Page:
Oh shit, so this is the magic rebootification formula now: the J.J. Abrams STAR TREK recipe. One or more original cast members cross paths with younger actors playing the same characters thanks to time travel. That way they can use the veteran cast of X-MEN 1-3 but also the whippersnappers of FIRST CLASS. I’m sure they’re already doing the math for how to apply this to Harry Potter, James Bond, DIE HARD, AMERICAN PIE, you name it. You fucking know Danny Glover will go back in time to recruit a young Riggs not played by Mel Gibson.
X-MEN PART 5 OR SO: DAYS OF FUTURE PAST takes place in a literally dark post-apocalyptic future where the surviving mutants and humans hide in the ruins, hunted by giant morphing robots called Sentinels. Sounds kinda like a TERMINATOR movie, but it’s actually the reverse. Instead of machines sending a robot back in time to kill the guy that’s gonna lead the human resistance, the mutants send a Wolverine back in time to not kill the guy whose death is not gonna stop the creation of the Sentinels.
You know my favorite X-Man is Mystique, the blue-skinned, orange-maned, naked shapeshifting militant mutant rights activist, so I appreciate that this is her most central role until she wises up and goes solo. Basically Wolverine (Huge Ackman) is sent by old Charles X (Patrick Stewart) and Erik Magneto (Ian McKellen) back to 1973 to convince their younger selves (James McAvoy, Michael Fassbender) to convince Raven Mystique (Academy Award winner Jennifer Lawrence – original portrayer Rebecca Romijn is not seen) not to murder the inventor of the Sentinels (Peter Dinklage). They approach it as preventing her from going down “a Dark Path” (it would be her first murder), but really they’re just know she’ll get caught and The Man will study her DNA and get ideas how to spruce up their killer robots with T-1000 powers. Honestly maybe they shouldn’t be trying to stop her, they should be helping her get away.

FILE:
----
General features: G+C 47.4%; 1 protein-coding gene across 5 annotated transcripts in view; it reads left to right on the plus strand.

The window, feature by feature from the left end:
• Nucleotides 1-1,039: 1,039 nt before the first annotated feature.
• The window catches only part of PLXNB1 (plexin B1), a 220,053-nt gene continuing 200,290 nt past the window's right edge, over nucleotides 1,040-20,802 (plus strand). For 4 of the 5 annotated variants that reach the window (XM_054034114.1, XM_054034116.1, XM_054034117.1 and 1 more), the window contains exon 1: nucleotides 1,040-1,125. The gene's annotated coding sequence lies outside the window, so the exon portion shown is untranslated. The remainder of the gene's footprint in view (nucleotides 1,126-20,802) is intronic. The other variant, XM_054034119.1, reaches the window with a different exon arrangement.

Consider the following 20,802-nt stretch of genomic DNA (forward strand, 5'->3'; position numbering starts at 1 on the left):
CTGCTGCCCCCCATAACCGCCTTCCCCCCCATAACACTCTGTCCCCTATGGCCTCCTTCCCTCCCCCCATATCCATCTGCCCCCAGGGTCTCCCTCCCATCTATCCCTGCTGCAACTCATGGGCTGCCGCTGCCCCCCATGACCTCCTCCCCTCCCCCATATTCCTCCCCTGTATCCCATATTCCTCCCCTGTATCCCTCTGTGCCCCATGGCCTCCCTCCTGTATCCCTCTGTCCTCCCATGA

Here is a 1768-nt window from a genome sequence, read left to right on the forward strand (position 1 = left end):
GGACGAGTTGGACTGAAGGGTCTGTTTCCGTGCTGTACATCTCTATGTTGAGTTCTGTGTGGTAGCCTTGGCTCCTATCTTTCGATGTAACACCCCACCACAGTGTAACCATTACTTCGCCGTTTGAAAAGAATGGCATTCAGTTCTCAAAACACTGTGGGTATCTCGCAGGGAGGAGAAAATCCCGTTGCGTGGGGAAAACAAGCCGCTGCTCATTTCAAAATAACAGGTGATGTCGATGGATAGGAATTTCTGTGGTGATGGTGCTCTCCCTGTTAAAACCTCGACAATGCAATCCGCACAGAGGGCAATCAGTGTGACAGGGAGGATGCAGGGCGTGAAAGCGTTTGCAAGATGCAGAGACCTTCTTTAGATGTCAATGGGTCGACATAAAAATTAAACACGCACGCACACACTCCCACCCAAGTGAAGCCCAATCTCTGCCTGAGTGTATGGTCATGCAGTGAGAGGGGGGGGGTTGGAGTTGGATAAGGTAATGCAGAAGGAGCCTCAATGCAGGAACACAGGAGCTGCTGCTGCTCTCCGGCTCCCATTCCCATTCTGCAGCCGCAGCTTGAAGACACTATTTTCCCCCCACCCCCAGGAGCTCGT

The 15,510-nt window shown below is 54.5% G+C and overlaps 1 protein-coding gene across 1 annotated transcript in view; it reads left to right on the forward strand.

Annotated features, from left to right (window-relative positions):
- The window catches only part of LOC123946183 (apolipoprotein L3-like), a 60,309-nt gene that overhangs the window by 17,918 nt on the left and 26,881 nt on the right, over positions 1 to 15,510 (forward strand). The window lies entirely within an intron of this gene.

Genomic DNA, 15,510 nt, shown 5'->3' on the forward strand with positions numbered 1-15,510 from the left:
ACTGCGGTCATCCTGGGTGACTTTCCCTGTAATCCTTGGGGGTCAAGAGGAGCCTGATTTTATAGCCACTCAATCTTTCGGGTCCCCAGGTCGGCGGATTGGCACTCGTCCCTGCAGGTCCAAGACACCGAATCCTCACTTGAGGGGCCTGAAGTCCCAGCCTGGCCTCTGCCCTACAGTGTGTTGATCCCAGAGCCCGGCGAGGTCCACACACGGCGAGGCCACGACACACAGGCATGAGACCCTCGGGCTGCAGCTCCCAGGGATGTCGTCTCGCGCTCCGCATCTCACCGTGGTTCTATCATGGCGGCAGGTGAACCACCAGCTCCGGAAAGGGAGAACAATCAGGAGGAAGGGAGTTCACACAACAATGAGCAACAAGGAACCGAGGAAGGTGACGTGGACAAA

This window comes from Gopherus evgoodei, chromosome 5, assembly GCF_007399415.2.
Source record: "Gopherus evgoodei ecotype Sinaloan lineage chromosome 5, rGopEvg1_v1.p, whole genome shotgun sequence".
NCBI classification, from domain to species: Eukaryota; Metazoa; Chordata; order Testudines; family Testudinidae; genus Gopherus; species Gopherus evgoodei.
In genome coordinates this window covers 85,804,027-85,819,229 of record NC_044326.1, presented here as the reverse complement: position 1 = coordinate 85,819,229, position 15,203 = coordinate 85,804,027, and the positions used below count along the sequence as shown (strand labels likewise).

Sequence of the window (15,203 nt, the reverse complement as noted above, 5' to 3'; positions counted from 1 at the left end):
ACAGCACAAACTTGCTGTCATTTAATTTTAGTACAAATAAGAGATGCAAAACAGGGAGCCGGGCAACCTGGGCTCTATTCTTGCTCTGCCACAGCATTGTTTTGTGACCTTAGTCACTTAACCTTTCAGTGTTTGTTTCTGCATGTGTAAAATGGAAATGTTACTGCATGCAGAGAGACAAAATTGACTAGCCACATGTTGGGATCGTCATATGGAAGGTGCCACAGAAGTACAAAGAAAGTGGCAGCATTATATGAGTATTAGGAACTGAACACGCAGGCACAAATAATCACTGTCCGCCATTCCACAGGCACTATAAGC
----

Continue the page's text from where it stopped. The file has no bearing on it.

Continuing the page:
The Professor is supposed to be in a dark period of his life. Of course at the end of the last one he was yelling “My legs! I can’t feel my legs!” and some people get really fucked up dealing with a disability. But wait, he’s just walking around. Turns out he’s on a drug that straightens his spine, but takes away his super brain powers. I think he makes that choice because it’s a drug you gotta shoot and he’s into heroin chic.
It’s a good character moment, that he has to choose paralysis to have his powers, but it’s also kindy goofy because they just did it to him at the end of the last one and already they’re like “this wheelchair is a pain in the ass, can’t we just have him walking again?”
In the grand X-Men tradition this adventure starts with busting Magneto out of prison, and in the spirit of one-upsmanship it’s a secret prison in a bunker beneath the Pentagon. They accomplish this with the help of NEVER BACK DOWN 1-2 star Evan Peters as Quicksilver, the Human Bullet Time. He looks like a goofball, but he has the standout scene in the movie, zipping through a slowed down shootout, changing bullet trajectories and messing with people in almost a ZAPPED type of way, minus any nudity.
(Note: the great Michael Jai White directed and co-stars in NEVER BACK DOWN 2 and somehow the comic relief fight promoter nerd is playing a super hero before he is.)
(Another note: this is the rare super hero movie that was actually shot in 3D, not post-converted. I think the stereoscopery is pretty good but not essential. If you dig 3D it’s worth it mostly for this Quicksilver scene, but if you’re not it’s not gonna change your mind.)